Washington Nationals’ General Manager Mike Rizzo told reporters earlier this winter that when the opportunity to acquire reliever Kyle Barraclough arose in October, he moved quickly to get the hard-throwing righty in a deal that sent international slot value to the Miami Marlins.
“We took advantage of —” Rizzo began in an interview with 106.7 the FAN in D.C.’s Sports Junkies.
“Miami was trying to come up with some international spending money to do what they’re trying to do, and we thought it was a good value for Barraclough who — his stuff is terrific, has had some early success in the big leagues, struggled a little bit in the second half of last year, but we’ve seen enough of him up close and personal to know what his capabilities are.”
Overall in 2018, his fourth season in the majors, Barraclough, 28, put up a 4.20 ERA, a 4.98 FIP, 34 walks (5.50 BB/9), 60 Ks (9.70 K/9), and a .194/.325/.350 line against in 55 2⁄3 innings (.172/.308/.299 vs lefties; .215/.341/.396 vs righties), though, as Rizzo mentioned, he had a rough second half (13.50 ERA, 9.24 FIP, 7.43 BB/9, 8.78 K/9, .367/.486/.667 line against in 13 1⁄3 IP) after a dominant pre-All Star Break run (1.28 ERA, 3.63 FIP, 4.89 BB/9, 9.99 K/9, and a .126/.254/.217 line against in 42 1⁄3 IP).
During a particularly tough stretch in July/August, which saw him give up 14 hits and 14 runs over 5 2⁄3 IP, Barraclough talked to reporters, including Miami Herald writer Clark Spencer as he tried to figure out what was going wrong, especially coming after a strong June in which he threw 12 scoreless innings, giving up just one hit.
“It just seems like anything that could go wrong is going wrong and I’m compounding that with not throwing strikes, not working ahead,” Barraclough explained.
“So it’s kind of been the perfect storm in a bad way. As good as June was in a good way, this has been the bad way it can go.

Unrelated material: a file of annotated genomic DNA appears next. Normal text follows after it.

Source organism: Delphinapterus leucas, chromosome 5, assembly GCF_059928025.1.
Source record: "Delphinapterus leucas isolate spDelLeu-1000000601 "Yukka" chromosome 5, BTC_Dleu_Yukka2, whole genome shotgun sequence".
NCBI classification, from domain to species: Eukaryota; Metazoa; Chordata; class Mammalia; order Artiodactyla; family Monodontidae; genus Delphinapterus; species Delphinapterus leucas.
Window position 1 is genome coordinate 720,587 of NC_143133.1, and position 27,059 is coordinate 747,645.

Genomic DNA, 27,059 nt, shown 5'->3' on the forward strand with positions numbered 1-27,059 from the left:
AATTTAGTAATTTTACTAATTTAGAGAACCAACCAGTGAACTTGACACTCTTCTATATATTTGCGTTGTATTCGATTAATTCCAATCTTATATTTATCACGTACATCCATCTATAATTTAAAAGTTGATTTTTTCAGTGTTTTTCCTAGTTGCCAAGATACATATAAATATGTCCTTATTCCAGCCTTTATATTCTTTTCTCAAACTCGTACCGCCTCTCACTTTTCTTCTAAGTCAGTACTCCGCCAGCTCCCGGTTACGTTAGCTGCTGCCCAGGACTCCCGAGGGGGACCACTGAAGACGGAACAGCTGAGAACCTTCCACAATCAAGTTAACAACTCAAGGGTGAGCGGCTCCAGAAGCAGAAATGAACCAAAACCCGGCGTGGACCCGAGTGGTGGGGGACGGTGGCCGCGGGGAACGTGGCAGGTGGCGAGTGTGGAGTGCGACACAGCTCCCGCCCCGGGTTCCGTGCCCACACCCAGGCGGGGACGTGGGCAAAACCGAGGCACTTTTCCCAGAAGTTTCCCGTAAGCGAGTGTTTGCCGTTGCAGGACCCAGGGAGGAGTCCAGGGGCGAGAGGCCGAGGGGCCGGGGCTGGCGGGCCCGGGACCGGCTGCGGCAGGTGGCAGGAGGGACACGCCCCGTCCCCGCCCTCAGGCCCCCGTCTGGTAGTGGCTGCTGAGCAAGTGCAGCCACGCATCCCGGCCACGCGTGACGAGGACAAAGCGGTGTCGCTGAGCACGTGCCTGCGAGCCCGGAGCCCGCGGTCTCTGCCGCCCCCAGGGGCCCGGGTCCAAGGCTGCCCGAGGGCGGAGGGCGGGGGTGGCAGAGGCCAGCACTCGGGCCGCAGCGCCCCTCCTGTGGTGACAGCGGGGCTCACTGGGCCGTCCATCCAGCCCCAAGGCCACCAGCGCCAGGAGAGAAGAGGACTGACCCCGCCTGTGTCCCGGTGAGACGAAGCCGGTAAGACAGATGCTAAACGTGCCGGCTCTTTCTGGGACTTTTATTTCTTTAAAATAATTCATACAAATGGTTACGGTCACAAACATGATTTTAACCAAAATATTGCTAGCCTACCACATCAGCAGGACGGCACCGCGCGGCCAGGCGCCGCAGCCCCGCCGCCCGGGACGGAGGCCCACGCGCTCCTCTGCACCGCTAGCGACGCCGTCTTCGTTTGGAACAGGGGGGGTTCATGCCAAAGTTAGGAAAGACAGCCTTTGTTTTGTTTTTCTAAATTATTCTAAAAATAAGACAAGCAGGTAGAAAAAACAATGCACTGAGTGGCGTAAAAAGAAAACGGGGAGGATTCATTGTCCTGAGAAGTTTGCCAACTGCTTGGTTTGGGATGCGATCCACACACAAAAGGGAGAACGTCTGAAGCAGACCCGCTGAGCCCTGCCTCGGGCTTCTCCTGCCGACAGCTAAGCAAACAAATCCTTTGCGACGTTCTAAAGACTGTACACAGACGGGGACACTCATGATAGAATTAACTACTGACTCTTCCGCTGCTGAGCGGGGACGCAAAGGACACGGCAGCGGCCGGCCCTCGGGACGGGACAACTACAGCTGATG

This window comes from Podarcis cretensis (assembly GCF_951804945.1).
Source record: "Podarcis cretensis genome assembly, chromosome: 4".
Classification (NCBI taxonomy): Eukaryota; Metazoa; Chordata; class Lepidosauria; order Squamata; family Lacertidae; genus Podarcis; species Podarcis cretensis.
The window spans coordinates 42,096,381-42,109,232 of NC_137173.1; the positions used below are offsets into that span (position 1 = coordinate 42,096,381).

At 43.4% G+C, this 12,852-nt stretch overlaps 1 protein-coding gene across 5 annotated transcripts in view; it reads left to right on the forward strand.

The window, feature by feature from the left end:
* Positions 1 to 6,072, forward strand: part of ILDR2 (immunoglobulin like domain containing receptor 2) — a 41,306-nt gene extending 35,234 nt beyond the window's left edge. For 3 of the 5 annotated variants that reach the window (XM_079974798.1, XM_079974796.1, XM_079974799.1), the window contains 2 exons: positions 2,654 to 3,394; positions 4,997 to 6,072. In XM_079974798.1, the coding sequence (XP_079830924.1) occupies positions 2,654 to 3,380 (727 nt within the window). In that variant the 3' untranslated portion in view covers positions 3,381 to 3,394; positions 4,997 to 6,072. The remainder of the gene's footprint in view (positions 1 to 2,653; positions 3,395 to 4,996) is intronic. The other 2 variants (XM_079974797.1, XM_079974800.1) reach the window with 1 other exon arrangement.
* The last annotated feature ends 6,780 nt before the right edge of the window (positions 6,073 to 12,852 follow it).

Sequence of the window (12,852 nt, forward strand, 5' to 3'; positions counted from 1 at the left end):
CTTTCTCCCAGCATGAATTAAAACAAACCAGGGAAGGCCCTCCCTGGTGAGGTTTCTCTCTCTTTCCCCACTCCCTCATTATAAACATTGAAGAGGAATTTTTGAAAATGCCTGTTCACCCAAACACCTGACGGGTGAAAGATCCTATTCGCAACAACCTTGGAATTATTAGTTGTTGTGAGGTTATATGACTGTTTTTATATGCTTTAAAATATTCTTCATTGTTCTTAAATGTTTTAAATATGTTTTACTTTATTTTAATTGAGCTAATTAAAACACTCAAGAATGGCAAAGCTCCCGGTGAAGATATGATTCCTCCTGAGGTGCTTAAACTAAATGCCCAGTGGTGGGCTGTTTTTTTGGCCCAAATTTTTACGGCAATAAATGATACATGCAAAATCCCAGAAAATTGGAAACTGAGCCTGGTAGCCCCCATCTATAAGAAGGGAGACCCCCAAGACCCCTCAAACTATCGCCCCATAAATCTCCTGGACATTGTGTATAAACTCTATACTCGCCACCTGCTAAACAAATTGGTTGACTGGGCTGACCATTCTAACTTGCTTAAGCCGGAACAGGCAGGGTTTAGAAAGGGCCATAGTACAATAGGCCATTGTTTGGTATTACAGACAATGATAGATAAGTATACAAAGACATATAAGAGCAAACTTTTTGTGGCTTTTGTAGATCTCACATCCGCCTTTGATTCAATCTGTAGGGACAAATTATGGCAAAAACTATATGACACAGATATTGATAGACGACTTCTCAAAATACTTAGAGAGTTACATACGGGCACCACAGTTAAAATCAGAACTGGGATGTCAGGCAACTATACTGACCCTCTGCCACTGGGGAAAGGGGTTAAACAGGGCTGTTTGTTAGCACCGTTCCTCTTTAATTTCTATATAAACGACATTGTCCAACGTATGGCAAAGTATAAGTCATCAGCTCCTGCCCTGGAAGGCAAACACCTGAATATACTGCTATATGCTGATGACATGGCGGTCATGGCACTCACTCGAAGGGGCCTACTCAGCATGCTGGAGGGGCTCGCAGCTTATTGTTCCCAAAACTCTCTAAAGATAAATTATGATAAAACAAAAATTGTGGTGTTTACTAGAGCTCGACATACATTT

It seems like it flipped overnight and now it’s spiraled and I’m trying to correct direction.”
In attempting to boil it down, Barraclough said it was about throwing strikes and command of his fastball.
“It’s always been my problem over the course of my career,” he said. “When I get ahead of guys, I have no problem. When I fall behind, that’s when issues pop up.”
Nationals’ Manager Davey Martinez told reporters at Winterfest in December that he talked to the right-hander, and the reliever was eager to get back on the mound in 2019.
“Barraclough, he’s another beast,” Martinez said as he discussed adding Trevor Rosenthal and Barraclough to the bullpen.
“[Barraclough] works out like a madman, he’s strong, and he’s itching to get back.”
He’s also apparently willing to argue for what he believes he’s worth too.
Barraclough was one of two players (along with outfielder Michael A. Taylor) to fail to reach an agreement with the Nationals this winter, so he’s set to go to arbitration looking for $2M while the team offered a raise to $1.725M from the $1.113M he earned in 2018. Taylor lost his case last week, leaving Washington 7-3 overall in arbitration cases since 2005. Think there’s any chance Barraclough comes out out top after his up and down 2018?